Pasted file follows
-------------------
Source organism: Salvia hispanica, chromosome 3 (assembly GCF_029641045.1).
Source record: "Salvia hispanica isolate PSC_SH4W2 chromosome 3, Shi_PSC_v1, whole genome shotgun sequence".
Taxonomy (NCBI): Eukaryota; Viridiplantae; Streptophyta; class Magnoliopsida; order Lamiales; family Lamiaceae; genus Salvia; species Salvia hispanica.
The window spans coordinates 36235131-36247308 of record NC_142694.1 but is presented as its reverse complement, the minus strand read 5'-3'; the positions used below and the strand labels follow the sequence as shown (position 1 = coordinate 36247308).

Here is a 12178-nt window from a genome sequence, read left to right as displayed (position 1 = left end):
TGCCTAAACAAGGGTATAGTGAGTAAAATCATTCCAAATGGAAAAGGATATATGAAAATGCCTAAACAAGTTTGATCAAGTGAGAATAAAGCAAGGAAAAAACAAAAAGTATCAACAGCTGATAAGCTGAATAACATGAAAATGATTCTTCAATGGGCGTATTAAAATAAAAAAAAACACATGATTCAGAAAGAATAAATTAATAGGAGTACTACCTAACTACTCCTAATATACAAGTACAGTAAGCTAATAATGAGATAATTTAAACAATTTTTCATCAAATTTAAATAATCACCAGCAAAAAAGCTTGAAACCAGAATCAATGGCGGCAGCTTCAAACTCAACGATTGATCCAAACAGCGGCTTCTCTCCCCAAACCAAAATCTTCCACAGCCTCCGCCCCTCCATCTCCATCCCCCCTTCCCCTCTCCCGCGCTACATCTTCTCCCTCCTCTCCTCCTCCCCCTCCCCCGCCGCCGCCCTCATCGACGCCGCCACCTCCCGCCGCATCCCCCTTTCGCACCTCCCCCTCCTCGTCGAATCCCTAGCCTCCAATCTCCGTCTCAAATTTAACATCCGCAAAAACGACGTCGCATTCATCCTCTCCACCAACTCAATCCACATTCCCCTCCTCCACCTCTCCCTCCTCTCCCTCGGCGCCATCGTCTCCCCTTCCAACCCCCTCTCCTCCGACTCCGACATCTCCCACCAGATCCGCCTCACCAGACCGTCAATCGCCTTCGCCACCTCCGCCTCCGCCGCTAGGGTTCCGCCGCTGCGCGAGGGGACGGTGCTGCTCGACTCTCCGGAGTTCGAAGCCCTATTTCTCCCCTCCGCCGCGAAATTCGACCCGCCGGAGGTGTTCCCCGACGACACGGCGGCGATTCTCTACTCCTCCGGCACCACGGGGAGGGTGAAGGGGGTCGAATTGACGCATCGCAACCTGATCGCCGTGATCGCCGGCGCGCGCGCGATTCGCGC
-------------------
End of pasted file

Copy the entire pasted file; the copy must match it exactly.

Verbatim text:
Source organism: Salvia hispanica, chromosome 3 (assembly GCF_029641045.1).
Source record: "Salvia hispanica isolate PSC_SH4W2 chromosome 3, Shi_PSC_v1, whole genome shotgun sequence".
Taxonomy (NCBI): Eukaryota; Viridiplantae; Streptophyta; class Magnoliopsida; order Lamiales; family Lamiaceae; genus Salvia; species Salvia hispanica.
The window spans coordinates 36235131-36247308 of record NC_142694.1 but is presented as its reverse complement, the minus strand read 5'-3'; the positions used below and the strand labels follow the sequence as shown (position 1 = coordinate 36247308).

Here is a 12178-nt window from a genome sequence, read left to right as displayed (position 1 = left end):
TGCCTAAACAAGGGTATAGTGAGTAAAATCATTCCAAATGGAAAAGGATATATGAAAATGCCTAAACAAGTTTGATCAAGTGAGAATAAAGCAAGGAAAAAACAAAAAGTATCAACAGCTGATAAGCTGAATAACATGAAAATGATTCTTCAATGGGCGTATTAAAATAAAAAAAAACACATGATTCAGAAAGAATAAATTAATAGGAGTACTACCTAACTACTCCTAATATACAAGTACAGTAAGCTAATAATGAGATAATTTAAACAATTTTTCATCAAATTTAAATAATCACCAGCAAAAAAGCTTGAAACCAGAATCAATGGCGGCAGCTTCAAACTCAACGATTGATCCAAACAGCGGCTTCTCTCCCCAAACCAAAATCTTCCACAGCCTCCGCCCCTCCATCTCCATCCCCCCTTCCCCTCTCCCGCGCTACATCTTCTCCCTCCTCTCCTCCTCCCCCTCCCCCGCCGCCGCCCTCATCGACGCCGCCACCTCCCGCCGCATCCCCCTTTCGCACCTCCCCCTCCTCGTCGAATCCCTAGCCTCCAATCTCCGTCTCAAATTTAACATCCGCAAAAACGACGTCGCATTCATCCTCTCCACCAACTCAATCCACATTCCCCTCCTCCACCTCTCCCTCCTCTCCCTCGGCGCCATCGTCTCCCCTTCCAACCCCCTCTCCTCCGACTCCGACATCTCCCACCAGATCCGCCTCACCAGACCGTCAATCGCCTTCGCCACCTCCGCCTCCGCCGCTAGGGTTCCGCCGCTGCGCGAGGGGACGGTGCTGCTCGACTCTCCGGAGTTCGAAGCCCTATTTCTCCCCTCCGCCGCGAAATTCGACCCGCCGGAGGTGTTCCCCGACGACACGGCGGCGATTCTCTACTCCTCCGGCACCACGGGGAGGGTGAAGGGGGTCGAATTGACGCATCGCAACCTGATCGCCGTGATCGCCGGCGCGCGCGCGATTCGCGC